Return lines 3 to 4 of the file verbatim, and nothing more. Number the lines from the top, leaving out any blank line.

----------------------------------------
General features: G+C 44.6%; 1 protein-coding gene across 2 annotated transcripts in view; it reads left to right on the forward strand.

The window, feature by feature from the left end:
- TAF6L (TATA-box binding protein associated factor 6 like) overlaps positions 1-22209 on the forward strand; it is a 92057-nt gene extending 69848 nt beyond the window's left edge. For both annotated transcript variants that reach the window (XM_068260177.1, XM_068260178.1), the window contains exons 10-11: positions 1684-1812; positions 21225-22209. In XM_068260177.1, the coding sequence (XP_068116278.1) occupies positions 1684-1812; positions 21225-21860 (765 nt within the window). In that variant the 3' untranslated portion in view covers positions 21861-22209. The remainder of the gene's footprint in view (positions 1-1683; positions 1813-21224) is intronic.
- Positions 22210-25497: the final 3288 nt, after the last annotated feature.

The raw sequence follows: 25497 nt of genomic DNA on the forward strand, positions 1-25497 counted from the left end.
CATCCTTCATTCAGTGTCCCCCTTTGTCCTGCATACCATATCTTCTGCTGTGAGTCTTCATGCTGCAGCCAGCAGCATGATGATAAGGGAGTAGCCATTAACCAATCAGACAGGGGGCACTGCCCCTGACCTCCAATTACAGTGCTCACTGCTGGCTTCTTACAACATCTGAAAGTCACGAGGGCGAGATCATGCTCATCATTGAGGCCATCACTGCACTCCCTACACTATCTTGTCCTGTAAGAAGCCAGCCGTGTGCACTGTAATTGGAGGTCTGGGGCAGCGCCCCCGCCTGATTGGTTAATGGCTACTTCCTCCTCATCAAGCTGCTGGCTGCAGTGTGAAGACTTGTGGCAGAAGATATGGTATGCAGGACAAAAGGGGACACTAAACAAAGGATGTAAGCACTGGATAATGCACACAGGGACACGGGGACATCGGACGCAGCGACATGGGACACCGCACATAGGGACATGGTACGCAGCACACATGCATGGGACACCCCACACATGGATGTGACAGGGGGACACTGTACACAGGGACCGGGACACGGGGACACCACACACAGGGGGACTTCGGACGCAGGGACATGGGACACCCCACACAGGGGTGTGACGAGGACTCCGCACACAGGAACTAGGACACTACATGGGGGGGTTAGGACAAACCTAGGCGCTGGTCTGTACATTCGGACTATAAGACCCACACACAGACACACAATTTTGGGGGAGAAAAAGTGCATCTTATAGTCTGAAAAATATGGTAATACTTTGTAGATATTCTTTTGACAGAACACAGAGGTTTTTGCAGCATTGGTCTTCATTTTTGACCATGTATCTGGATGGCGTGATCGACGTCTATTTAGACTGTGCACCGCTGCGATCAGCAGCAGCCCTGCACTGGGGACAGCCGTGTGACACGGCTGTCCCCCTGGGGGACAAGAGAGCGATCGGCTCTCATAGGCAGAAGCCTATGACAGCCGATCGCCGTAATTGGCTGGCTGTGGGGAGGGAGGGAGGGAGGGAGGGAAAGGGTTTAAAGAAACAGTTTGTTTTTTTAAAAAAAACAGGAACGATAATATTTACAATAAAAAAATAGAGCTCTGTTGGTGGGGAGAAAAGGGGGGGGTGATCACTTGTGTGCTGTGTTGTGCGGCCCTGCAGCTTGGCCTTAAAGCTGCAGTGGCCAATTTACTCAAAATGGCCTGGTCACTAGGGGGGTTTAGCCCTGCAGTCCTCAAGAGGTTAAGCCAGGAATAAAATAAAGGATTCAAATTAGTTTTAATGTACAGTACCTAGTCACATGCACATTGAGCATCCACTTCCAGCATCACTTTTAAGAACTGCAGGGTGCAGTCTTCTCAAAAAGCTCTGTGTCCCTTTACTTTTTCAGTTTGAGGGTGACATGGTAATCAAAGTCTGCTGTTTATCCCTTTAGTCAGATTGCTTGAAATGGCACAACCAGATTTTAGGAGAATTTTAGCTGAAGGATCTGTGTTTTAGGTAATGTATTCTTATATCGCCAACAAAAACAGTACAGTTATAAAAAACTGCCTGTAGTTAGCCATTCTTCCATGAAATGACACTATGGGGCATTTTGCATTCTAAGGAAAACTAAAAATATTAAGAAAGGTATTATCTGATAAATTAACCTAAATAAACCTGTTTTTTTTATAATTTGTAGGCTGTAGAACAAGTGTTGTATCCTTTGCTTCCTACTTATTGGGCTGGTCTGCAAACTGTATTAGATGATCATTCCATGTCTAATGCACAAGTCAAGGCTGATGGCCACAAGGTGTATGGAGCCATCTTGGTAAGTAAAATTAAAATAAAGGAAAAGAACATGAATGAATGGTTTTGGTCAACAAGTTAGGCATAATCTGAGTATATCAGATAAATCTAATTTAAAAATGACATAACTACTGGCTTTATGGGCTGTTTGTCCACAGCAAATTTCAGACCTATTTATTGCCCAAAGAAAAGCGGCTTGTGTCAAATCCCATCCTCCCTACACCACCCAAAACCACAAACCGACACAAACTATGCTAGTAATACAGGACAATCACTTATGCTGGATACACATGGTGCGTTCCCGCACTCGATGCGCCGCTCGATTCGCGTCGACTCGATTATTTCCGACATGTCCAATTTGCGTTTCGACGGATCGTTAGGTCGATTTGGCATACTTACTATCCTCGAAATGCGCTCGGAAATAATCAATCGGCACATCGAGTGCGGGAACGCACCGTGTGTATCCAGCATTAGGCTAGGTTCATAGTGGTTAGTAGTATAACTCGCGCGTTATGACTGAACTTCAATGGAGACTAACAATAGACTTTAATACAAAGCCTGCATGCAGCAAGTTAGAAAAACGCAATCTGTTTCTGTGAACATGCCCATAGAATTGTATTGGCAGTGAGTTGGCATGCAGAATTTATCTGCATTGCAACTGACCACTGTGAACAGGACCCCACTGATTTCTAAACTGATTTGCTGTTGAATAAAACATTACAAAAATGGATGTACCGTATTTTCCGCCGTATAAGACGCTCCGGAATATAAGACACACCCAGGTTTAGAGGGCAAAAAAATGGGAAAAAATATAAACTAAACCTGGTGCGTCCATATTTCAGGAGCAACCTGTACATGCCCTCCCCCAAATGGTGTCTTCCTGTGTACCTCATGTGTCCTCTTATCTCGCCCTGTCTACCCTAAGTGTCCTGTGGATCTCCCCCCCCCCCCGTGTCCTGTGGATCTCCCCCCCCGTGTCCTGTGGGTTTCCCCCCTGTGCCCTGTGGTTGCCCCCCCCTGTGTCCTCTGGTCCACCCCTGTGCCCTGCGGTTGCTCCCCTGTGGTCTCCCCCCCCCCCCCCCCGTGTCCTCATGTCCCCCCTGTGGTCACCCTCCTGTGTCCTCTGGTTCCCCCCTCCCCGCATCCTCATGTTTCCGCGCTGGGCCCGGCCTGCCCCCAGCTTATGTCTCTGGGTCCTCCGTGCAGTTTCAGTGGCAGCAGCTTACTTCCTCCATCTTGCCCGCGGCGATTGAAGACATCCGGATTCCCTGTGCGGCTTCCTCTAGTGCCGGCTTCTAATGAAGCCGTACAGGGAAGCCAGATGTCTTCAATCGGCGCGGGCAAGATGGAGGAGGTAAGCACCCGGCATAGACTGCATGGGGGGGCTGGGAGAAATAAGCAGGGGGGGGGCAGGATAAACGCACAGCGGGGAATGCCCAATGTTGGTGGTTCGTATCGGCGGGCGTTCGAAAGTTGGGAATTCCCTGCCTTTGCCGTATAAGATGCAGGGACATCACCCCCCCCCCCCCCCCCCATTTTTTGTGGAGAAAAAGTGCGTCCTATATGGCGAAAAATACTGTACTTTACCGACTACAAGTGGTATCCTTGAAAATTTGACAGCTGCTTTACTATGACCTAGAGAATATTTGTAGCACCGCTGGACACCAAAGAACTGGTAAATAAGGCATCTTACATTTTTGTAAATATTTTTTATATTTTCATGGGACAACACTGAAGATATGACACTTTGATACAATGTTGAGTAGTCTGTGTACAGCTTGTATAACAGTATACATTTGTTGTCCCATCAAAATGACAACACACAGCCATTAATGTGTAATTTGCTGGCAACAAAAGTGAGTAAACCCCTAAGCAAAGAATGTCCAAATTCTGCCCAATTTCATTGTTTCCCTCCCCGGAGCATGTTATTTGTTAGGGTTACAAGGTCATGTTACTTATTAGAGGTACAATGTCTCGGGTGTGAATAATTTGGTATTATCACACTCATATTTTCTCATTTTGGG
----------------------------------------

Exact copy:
- TAF6L (TATA-box binding protein associated factor 6 like) overlaps positions 1-22209 on the forward strand; it is a 92057-nt gene extending 69848 nt beyond the window's left edge. For both annotated transcript variants that reach the window (XM_068260177.1, XM_068260178.1), the window contains exons 10-11: positions 1684-1812; positions 21225-22209. In XM_068260177.1, the coding sequence (XP_068116278.1) occupies positions 1684-1812; positions 21225-21860 (765 nt within the window). In that variant the 3' untranslated portion in view covers positions 21861-22209. The remainder of the gene's footprint in view (positions 1-1683; positions 1813-21224) is intronic.
- Positions 22210-25497: the final 3288 nt, after the last annotated feature.